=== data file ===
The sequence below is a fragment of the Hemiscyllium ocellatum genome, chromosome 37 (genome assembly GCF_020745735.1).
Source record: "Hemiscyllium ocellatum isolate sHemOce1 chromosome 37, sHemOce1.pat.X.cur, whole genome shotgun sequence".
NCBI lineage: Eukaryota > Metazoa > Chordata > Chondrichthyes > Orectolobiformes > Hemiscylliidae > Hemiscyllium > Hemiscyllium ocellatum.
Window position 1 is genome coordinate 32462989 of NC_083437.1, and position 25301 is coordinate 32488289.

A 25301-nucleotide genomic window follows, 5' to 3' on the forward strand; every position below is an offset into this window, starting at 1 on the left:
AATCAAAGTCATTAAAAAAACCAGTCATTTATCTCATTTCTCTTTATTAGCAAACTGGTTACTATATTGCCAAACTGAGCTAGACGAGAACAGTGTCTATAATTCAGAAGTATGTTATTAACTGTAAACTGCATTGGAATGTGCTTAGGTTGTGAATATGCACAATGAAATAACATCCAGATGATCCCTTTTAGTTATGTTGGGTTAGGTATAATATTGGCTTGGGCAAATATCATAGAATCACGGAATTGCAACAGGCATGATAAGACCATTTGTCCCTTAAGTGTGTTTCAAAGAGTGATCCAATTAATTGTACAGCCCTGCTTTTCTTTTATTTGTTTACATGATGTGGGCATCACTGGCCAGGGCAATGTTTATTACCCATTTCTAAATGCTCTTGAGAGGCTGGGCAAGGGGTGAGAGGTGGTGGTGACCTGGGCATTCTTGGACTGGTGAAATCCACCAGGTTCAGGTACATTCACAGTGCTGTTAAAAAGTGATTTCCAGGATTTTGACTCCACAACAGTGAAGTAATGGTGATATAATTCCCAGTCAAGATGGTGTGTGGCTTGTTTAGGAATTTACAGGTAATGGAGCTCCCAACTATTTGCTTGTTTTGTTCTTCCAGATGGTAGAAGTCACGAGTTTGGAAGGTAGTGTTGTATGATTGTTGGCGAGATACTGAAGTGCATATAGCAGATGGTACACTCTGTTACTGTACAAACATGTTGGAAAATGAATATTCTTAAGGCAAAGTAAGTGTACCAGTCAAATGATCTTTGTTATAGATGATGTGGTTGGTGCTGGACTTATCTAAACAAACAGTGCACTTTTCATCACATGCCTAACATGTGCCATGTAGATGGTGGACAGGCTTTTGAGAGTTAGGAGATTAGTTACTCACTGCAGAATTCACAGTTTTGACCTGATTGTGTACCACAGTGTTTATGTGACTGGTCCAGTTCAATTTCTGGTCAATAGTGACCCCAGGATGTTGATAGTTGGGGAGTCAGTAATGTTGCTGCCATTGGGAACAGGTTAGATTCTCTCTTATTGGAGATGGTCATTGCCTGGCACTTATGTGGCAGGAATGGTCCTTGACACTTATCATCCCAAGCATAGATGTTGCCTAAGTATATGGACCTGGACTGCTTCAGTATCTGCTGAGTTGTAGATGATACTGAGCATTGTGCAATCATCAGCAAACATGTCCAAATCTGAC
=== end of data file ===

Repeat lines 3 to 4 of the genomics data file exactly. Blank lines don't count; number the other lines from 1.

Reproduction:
NCBI lineage: Eukaryota > Metazoa > Chordata > Chondrichthyes > Orectolobiformes > Hemiscylliidae > Hemiscyllium > Hemiscyllium ocellatum.
Window position 1 is genome coordinate 32462989 of NC_083437.1, and position 25301 is coordinate 32488289.